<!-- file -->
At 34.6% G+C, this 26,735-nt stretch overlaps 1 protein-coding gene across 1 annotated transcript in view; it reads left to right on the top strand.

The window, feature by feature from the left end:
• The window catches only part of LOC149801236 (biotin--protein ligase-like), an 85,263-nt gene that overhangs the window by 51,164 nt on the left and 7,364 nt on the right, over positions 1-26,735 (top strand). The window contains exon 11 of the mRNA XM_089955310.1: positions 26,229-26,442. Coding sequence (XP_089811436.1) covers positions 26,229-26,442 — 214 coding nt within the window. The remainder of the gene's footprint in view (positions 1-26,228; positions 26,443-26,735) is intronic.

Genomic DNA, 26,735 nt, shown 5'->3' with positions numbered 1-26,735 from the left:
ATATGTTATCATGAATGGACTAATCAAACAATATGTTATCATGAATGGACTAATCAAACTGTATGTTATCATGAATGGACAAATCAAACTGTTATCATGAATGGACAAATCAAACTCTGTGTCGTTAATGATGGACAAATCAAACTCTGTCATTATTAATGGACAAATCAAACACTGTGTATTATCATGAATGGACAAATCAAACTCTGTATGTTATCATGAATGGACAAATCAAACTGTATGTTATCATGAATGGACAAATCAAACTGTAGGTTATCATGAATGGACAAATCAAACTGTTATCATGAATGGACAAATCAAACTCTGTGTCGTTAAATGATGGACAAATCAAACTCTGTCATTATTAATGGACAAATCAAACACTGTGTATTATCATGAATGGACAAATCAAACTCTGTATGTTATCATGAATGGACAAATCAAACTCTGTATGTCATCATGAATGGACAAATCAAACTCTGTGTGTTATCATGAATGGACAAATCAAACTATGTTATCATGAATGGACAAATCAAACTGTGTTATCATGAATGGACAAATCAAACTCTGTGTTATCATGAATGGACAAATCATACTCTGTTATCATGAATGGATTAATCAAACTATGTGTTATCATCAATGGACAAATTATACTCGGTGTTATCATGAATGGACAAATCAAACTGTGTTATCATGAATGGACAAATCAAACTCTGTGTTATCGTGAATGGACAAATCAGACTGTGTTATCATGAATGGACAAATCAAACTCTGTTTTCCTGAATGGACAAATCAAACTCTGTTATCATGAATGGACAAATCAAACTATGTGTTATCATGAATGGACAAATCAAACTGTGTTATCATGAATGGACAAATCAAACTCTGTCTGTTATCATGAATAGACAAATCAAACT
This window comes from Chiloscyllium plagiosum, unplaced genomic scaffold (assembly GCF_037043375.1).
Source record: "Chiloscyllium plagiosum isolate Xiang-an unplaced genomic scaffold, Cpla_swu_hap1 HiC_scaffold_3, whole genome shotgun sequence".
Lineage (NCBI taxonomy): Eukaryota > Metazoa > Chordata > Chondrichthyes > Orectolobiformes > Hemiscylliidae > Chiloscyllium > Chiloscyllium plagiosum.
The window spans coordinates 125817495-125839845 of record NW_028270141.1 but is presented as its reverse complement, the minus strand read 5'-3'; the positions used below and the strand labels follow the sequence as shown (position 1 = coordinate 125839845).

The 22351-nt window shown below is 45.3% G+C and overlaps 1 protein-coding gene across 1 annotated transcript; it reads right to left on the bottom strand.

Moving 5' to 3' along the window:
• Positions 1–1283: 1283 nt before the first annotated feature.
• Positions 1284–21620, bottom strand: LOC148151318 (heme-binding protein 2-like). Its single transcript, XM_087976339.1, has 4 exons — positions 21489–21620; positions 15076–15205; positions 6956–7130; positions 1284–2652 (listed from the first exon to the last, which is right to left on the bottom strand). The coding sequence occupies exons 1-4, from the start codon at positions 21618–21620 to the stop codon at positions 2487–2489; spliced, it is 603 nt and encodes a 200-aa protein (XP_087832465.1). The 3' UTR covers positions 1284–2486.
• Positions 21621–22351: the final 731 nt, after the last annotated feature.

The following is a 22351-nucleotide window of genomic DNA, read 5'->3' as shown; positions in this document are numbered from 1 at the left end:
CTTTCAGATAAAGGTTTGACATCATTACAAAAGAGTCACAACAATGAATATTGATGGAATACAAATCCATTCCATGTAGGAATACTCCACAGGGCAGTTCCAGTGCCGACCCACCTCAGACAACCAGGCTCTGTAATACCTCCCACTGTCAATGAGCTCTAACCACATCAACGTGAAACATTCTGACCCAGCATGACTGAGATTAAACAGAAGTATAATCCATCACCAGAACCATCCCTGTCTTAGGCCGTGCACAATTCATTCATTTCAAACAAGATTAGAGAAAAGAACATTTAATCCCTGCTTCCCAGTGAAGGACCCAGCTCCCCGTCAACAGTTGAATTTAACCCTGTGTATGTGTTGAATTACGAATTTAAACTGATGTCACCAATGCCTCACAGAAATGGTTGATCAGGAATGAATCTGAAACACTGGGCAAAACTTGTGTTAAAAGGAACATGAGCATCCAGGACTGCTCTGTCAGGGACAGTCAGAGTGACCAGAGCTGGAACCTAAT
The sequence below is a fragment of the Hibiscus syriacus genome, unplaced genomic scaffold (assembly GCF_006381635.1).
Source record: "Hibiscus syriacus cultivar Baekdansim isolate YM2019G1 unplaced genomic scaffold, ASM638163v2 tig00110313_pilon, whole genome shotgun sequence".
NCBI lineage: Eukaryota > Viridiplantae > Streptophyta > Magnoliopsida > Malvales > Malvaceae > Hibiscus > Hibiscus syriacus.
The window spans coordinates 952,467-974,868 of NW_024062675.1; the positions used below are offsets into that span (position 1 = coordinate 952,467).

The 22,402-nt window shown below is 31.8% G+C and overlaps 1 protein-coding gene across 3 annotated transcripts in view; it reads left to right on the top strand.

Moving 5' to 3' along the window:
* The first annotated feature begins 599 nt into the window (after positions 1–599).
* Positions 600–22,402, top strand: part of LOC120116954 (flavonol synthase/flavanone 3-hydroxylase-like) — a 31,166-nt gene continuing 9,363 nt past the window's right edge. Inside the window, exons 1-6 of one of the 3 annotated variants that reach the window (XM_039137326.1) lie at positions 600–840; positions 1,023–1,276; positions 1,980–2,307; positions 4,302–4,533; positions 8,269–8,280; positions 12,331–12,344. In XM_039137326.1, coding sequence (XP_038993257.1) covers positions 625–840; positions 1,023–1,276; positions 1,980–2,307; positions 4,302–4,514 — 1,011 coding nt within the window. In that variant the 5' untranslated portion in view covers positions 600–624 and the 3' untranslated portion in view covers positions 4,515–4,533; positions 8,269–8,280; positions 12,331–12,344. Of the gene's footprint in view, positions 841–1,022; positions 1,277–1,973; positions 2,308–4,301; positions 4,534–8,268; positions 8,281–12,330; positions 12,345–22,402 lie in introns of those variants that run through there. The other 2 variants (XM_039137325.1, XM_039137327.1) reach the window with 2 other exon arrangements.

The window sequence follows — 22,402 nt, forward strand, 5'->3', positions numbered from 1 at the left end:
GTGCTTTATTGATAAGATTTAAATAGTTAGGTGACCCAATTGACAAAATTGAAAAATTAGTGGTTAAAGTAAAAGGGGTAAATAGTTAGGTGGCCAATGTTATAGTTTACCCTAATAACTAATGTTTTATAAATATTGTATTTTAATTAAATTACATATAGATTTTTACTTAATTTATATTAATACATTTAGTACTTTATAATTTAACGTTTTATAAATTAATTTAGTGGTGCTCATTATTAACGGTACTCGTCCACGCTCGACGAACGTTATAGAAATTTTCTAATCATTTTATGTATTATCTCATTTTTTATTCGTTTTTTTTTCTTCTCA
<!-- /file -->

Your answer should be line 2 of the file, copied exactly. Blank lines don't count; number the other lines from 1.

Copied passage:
The window, feature by feature from the left end: